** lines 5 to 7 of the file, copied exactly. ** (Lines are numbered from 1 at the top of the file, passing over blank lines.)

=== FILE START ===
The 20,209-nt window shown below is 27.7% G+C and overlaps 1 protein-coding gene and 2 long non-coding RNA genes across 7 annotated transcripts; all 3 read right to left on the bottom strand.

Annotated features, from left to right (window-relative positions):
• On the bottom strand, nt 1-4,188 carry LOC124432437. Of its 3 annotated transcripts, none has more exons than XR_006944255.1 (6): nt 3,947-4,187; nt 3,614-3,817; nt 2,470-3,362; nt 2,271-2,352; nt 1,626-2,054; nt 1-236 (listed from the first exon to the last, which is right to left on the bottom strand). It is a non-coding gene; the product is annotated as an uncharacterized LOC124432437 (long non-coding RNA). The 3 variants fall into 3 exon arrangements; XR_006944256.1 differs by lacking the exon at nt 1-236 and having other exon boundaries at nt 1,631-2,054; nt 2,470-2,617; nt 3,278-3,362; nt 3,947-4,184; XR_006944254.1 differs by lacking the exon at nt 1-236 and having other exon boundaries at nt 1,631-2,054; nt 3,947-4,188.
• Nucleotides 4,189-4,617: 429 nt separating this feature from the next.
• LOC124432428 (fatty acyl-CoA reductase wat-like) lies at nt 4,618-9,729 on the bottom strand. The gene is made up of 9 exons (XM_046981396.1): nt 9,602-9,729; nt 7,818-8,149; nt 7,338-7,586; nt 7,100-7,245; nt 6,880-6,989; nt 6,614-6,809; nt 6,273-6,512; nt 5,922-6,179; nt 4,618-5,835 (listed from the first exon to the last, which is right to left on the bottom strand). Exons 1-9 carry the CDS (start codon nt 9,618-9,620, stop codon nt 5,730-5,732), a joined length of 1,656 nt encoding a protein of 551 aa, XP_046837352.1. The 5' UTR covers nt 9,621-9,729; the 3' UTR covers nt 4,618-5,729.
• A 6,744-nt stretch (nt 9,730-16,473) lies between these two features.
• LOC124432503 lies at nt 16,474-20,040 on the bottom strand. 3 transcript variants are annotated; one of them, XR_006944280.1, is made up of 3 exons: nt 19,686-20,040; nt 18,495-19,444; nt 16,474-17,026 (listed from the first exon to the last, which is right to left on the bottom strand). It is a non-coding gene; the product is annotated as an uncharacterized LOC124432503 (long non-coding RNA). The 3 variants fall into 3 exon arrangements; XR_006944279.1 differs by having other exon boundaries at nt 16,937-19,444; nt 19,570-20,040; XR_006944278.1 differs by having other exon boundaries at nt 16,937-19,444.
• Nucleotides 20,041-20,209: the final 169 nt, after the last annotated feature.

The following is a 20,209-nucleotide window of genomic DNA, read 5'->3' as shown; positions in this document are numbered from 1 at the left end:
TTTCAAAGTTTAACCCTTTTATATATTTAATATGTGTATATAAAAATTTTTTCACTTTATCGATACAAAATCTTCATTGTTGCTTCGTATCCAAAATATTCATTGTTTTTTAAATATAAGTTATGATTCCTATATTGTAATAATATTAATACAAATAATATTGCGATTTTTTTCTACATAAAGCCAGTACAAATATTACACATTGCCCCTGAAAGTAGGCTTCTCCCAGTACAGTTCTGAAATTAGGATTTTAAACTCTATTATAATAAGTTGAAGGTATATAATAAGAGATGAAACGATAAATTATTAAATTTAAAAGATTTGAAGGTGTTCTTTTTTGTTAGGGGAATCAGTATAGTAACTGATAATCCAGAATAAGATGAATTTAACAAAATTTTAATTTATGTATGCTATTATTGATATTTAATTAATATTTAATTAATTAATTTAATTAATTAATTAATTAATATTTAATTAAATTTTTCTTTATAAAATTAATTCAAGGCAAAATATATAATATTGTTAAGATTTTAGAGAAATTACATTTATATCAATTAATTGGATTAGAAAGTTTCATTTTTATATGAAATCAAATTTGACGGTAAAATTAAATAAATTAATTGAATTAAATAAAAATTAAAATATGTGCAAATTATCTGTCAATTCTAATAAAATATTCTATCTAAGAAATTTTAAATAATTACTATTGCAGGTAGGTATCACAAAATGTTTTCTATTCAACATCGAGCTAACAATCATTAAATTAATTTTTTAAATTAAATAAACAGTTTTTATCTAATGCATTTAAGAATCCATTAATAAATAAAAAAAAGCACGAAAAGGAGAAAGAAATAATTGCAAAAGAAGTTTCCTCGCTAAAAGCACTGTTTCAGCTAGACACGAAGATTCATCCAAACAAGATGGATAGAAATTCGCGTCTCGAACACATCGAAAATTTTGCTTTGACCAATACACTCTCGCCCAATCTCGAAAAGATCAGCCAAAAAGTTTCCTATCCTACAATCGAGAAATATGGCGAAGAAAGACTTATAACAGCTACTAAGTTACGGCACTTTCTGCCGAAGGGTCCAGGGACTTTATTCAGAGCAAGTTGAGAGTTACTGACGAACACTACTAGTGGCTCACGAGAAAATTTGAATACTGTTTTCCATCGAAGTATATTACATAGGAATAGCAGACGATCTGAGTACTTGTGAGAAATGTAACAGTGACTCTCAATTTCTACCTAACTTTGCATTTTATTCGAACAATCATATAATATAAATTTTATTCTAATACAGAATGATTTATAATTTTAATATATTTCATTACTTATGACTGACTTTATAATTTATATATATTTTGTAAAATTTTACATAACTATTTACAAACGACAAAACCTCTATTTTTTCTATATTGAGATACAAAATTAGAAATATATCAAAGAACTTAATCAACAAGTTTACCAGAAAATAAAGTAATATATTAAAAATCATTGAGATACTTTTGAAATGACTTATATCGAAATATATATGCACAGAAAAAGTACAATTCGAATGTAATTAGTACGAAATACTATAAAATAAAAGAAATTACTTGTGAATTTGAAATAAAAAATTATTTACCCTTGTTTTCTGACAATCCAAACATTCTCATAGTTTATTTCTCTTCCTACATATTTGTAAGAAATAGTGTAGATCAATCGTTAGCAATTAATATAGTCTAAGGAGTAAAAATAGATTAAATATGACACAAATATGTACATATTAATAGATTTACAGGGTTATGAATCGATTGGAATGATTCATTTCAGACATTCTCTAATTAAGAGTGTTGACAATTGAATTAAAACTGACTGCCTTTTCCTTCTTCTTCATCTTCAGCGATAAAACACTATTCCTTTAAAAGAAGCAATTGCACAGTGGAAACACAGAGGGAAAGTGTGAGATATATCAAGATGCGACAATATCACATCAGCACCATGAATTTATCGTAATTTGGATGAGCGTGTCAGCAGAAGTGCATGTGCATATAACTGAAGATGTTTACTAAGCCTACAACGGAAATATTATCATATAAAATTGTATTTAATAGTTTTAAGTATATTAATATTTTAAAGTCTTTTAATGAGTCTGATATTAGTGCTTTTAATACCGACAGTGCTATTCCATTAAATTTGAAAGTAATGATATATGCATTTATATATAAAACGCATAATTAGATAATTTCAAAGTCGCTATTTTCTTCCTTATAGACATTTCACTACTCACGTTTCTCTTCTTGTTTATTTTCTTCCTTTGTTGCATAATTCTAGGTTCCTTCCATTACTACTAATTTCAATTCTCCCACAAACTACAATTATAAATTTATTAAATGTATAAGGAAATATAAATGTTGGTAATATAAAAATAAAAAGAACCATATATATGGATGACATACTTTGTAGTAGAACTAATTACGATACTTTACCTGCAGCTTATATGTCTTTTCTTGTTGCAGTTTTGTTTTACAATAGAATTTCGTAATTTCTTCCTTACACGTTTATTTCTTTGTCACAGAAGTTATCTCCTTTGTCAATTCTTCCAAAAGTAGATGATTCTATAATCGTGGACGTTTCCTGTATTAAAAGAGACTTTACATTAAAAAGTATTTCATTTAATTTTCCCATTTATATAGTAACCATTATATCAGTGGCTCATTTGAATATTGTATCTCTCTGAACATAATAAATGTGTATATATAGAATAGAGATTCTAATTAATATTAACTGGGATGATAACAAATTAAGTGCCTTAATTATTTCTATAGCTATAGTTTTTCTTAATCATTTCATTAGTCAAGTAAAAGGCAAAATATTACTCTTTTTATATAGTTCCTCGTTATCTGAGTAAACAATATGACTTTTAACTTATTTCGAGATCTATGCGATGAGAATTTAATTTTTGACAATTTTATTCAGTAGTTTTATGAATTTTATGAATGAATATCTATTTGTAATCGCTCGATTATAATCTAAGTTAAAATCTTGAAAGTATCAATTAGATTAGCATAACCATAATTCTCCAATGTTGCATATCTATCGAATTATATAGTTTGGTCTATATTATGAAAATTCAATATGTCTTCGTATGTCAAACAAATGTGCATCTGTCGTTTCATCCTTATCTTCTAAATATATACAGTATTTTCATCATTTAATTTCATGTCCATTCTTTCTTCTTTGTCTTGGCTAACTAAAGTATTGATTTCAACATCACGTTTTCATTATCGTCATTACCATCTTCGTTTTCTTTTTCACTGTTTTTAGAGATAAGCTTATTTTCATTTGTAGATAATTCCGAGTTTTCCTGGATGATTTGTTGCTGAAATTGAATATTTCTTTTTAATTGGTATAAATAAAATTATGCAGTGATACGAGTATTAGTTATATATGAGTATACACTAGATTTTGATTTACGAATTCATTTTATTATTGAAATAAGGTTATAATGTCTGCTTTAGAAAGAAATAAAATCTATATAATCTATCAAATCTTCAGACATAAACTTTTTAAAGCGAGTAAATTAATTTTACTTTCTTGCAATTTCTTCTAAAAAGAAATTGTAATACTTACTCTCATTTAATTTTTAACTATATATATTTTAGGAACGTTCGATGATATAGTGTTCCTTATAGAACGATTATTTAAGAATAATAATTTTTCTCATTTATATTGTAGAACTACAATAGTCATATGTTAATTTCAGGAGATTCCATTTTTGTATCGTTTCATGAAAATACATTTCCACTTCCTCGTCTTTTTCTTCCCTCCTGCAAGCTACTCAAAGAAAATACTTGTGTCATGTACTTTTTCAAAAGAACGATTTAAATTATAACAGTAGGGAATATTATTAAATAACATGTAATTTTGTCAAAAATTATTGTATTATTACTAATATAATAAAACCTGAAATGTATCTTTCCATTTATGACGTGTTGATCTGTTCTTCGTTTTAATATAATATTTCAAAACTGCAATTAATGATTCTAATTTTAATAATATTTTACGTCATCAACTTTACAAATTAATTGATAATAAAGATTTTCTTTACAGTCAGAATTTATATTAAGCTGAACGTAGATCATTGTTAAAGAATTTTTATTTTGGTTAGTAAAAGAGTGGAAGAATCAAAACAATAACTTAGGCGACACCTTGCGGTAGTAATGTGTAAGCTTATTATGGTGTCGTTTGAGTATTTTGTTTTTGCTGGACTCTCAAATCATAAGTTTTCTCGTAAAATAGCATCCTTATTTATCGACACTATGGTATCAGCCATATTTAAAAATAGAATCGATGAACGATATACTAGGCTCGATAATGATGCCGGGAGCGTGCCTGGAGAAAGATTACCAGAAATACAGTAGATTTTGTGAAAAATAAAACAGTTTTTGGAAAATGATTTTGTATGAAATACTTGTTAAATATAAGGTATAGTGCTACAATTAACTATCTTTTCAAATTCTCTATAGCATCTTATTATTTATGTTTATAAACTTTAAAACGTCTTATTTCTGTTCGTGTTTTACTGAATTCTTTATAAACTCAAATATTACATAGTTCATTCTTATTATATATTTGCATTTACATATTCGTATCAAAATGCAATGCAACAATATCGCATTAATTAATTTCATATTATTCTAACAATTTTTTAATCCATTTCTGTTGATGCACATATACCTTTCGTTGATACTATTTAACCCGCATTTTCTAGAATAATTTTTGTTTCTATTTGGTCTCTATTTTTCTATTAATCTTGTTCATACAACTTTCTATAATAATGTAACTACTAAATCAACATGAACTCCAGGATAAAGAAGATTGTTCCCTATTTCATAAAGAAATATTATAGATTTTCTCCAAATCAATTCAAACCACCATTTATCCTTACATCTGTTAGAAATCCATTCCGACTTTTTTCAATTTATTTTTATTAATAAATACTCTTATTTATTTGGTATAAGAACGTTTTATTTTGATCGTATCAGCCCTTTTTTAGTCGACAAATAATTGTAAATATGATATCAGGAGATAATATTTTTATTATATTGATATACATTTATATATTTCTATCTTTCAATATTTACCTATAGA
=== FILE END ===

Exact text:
• LOC124432428 (fatty acyl-CoA reductase wat-like) lies at nt 4,618-9,729 on the bottom strand. The gene is made up of 9 exons (XM_046981396.1): nt 9,602-9,729; nt 7,818-8,149; nt 7,338-7,586; nt 7,100-7,245; nt 6,880-6,989; nt 6,614-6,809; nt 6,273-6,512; nt 5,922-6,179; nt 4,618-5,835 (listed from the first exon to the last, which is right to left on the bottom strand). Exons 1-9 carry the CDS (start codon nt 9,618-9,620, stop codon nt 5,730-5,732), a joined length of 1,656 nt encoding a protein of 551 aa, XP_046837352.1. The 5' UTR covers nt 9,621-9,729; the 3' UTR covers nt 4,618-5,729.
• A 6,744-nt stretch (nt 9,730-16,473) lies between these two features.
• LOC124432503 lies at nt 16,474-20,040 on the bottom strand. 3 transcript variants are annotated; one of them, XR_006944280.1, is made up of 3 exons: nt 19,686-20,040; nt 18,495-19,444; nt 16,474-17,026 (listed from the first exon to the last, which is right to left on the bottom strand). It is a non-coding gene; the product is annotated as an uncharacterized LOC124432503 (long non-coding RNA). The 3 variants fall into 3 exon arrangements; XR_006944279.1 differs by having other exon boundaries at nt 16,937-19,444; nt 19,570-20,040; XR_006944278.1 differs by having other exon boundaries at nt 16,937-19,444.